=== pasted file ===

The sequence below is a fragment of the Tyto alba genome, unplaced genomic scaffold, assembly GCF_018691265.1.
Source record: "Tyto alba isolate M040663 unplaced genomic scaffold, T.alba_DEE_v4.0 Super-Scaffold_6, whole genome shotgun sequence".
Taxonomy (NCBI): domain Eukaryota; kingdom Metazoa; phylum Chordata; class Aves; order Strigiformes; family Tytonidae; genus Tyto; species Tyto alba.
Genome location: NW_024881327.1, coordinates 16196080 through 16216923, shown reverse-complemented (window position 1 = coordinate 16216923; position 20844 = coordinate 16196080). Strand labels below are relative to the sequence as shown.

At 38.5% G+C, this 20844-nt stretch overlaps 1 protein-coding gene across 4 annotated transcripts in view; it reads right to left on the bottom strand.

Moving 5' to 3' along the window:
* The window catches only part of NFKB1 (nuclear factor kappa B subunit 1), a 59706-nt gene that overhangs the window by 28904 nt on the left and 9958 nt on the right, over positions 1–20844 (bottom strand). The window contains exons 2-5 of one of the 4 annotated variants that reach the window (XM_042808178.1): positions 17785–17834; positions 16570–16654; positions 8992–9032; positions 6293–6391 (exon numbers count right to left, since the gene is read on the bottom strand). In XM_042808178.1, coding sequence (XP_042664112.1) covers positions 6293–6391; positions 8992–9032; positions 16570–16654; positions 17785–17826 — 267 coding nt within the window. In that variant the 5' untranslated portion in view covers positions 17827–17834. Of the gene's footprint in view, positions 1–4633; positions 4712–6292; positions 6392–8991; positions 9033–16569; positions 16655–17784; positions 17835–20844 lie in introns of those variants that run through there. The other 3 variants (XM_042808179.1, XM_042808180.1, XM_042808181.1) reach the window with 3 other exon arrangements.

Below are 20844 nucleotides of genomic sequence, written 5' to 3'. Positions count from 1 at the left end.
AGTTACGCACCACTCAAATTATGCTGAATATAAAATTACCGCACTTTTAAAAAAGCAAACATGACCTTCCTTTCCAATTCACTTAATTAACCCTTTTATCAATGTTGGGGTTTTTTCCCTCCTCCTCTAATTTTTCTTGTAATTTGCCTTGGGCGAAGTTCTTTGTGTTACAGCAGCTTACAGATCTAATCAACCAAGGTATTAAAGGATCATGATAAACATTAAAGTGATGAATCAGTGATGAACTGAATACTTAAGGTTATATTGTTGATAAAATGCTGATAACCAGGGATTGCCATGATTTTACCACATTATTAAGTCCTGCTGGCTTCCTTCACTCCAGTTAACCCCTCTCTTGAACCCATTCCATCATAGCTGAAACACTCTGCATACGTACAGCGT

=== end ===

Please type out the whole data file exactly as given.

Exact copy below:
The sequence below is a fragment of the Tyto alba genome, unplaced genomic scaffold, assembly GCF_018691265.1.
Source record: "Tyto alba isolate M040663 unplaced genomic scaffold, T.alba_DEE_v4.0 Super-Scaffold_6, whole genome shotgun sequence".
Taxonomy (NCBI): domain Eukaryota; kingdom Metazoa; phylum Chordata; class Aves; order Strigiformes; family Tytonidae; genus Tyto; species Tyto alba.
Genome location: NW_024881327.1, coordinates 16196080 through 16216923, shown reverse-complemented (window position 1 = coordinate 16216923; position 20844 = coordinate 16196080). Strand labels below are relative to the sequence as shown.

At 38.5% G+C, this 20844-nt stretch overlaps 1 protein-coding gene across 4 annotated transcripts in view; it reads right to left on the bottom strand.

Moving 5' to 3' along the window:
* The window catches only part of NFKB1 (nuclear factor kappa B subunit 1), a 59706-nt gene that overhangs the window by 28904 nt on the left and 9958 nt on the right, over positions 1–20844 (bottom strand). The window contains exons 2-5 of one of the 4 annotated variants that reach the window (XM_042808178.1): positions 17785–17834; positions 16570–16654; positions 8992–9032; positions 6293–6391 (exon numbers count right to left, since the gene is read on the bottom strand). In XM_042808178.1, coding sequence (XP_042664112.1) covers positions 6293–6391; positions 8992–9032; positions 16570–16654; positions 17785–17826 — 267 coding nt within the window. In that variant the 5' untranslated portion in view covers positions 17827–17834. Of the gene's footprint in view, positions 1–4633; positions 4712–6292; positions 6392–8991; positions 9033–16569; positions 16655–17784; positions 17835–20844 lie in introns of those variants that run through there. The other 3 variants (XM_042808179.1, XM_042808180.1, XM_042808181.1) reach the window with 3 other exon arrangements.

Below are 20844 nucleotides of genomic sequence, written 5' to 3'. Positions count from 1 at the left end.
AGTTACGCACCACTCAAATTATGCTGAATATAAAATTACCGCACTTTTAAAAAAGCAAACATGACCTTCCTTTCCAATTCACTTAATTAACCCTTTTATCAATGTTGGGGTTTTTTCCCTCCTCCTCTAATTTTTCTTGTAATTTGCCTTGGGCGAAGTTCTTTGTGTTACAGCAGCTTACAGATCTAATCAACCAAGGTATTAAAGGATCATGATAAACATTAAAGTGATGAATCAGTGATGAACTGAATACTTAAGGTTATATTGTTGATAAAATGCTGATAACCAGGGATTGCCATGATTTTACCACATTATTAAGTCCTGCTGGCTTCCTTCACTCCAGTTAACCCCTCTCTTGAACCCATTCCATCATAGCTGAAACACTCTGCATACGTACAGCGT